The panel had a hiccupy start as the chair didn’t show up, but a member of the audience volunteered to moderate. She turned out to be Julia Rios, who had won a Hugo Award the previous night for Uncanny Magazine and had partied till four in the morning, but she still managed to be a great moderator. Not only did she keep the conversation flowing, she also managed to live tweet the panel. As a whole, the panel was good and funny, though I didn’t learn anything I hadn’t known before.
Second panel of the day, Beyond the Dystopia, started right after the first ended. Luckily, the room was easier to find and it was large enough to accommodate everyone who wanted to attend. I didn’t even have to queue, though I had to settle with a less than stellar seat. The topic was interesting and even though the panellists didn’t have anything world-shattering to offer, it gave me some food for thought. And Joe Abercrombie was on it and he’s always funny, despite the gloomy topic.
|Beyond Dystopia panel.|
Then it was time for a quick lunch – only a short queue as I went for a slightly pricier option to avoid it – and deciding which panel to attend next: Authors and their Cats that would’ve had Robin Hobb on it, or Colonialism and the Space Opera. I chose the latter, mostly to avoid the long queue of the first. My tactic wasn’t entirely successful and the line was as long as at the first panel – it was in the same room – but this time I knew I’d get in and didn’t panic. I even managed to assuage the person queuing behind me that we would get in.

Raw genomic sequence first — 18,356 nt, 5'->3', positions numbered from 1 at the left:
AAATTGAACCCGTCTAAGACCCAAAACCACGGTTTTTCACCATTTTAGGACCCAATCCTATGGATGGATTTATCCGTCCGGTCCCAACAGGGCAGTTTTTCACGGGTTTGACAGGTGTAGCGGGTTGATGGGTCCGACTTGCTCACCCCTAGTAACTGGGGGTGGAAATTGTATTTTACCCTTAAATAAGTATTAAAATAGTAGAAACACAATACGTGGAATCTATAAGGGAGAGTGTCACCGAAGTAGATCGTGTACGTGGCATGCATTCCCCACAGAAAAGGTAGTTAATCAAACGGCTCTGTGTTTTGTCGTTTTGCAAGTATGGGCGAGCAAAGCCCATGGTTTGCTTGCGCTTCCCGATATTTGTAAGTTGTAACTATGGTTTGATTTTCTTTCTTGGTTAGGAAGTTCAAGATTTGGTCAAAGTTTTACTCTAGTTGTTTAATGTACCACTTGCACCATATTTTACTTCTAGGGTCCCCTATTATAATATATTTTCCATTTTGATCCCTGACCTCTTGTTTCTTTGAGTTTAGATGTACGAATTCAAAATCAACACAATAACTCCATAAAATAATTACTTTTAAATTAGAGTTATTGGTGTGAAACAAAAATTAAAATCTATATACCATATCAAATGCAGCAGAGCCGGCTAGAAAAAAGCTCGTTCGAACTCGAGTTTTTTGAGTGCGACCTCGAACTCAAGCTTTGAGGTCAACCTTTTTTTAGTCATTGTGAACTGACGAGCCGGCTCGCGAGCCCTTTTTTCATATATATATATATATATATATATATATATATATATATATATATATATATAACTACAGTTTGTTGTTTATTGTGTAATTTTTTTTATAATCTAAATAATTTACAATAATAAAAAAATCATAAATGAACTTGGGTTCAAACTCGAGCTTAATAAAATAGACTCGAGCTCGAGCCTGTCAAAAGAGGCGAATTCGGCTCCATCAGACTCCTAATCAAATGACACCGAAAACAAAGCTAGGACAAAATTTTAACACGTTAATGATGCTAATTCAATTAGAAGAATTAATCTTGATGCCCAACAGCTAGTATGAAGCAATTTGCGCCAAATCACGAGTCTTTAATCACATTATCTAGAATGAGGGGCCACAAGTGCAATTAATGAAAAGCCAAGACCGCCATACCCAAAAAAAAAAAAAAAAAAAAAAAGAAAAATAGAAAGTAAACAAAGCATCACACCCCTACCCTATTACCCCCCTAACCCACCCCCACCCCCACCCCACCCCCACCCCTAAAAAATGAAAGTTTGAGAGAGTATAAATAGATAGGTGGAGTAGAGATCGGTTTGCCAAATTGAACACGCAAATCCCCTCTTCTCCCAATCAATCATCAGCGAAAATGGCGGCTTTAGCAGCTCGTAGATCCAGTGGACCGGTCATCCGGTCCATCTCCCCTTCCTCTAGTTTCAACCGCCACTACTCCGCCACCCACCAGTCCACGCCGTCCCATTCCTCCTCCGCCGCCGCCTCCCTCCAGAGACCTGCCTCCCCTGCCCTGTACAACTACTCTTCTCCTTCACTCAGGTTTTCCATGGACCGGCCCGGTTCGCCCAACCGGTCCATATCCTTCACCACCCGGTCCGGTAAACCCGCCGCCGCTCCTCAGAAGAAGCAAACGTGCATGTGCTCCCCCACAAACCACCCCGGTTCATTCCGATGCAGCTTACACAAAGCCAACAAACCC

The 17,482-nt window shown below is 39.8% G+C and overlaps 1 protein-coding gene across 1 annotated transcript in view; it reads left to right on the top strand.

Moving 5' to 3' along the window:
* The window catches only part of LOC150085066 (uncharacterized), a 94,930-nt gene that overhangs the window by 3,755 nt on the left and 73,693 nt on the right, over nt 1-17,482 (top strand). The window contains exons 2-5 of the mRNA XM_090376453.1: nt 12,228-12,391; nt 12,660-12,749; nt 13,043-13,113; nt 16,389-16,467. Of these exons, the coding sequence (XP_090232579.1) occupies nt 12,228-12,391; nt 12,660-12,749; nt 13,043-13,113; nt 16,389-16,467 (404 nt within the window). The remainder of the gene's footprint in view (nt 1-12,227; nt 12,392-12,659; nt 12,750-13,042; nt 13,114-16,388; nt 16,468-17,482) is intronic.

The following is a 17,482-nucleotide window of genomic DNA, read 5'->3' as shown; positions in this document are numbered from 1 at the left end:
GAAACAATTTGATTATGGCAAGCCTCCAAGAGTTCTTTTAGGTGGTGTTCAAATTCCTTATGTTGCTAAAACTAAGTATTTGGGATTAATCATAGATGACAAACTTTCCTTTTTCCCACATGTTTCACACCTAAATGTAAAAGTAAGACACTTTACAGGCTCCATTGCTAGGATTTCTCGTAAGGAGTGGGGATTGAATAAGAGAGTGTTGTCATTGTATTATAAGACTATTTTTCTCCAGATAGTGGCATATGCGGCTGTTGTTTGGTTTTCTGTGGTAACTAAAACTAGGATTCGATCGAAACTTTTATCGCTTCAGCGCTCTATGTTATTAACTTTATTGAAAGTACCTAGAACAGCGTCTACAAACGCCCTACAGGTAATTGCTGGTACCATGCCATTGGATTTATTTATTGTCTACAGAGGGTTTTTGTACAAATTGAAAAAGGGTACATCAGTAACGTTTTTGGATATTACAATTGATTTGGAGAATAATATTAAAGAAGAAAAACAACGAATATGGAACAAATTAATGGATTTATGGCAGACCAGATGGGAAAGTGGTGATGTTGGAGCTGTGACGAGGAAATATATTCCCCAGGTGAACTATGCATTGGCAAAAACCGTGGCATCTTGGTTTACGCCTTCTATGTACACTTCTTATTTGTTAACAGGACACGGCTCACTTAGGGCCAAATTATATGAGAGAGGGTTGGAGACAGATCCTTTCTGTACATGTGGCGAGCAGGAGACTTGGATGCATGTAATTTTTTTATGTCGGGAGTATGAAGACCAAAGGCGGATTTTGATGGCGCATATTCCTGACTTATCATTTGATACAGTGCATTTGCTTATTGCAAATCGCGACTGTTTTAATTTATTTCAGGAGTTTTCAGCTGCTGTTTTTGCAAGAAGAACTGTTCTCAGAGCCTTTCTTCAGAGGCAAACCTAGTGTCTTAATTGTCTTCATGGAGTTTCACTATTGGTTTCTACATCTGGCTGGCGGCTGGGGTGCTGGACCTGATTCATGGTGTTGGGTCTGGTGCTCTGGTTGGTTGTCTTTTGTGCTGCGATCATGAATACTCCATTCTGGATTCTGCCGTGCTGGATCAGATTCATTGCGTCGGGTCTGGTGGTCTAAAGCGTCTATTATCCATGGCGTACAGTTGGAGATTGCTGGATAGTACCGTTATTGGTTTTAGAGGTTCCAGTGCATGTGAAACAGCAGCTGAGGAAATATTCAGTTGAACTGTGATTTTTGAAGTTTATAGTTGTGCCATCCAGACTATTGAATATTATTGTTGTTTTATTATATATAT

The panel was very interesting, even though it didn’t have a chair and everyone just spoke of what they wanted. Two historians told their view and two authors from colonialized countries, Aliette de Bodard with Vietnamese background and JY Yang from Singapore offered their personal experiences of colonialism. The question of language and narrative, i.e. who controls language controls narrative, was very interesting. And since the collective recommendation of everyone attending was Ninefox Gambit by Yoon Ha Lee, I think I’ll have to read it too.
|Colonialism and the Space Opera panel.|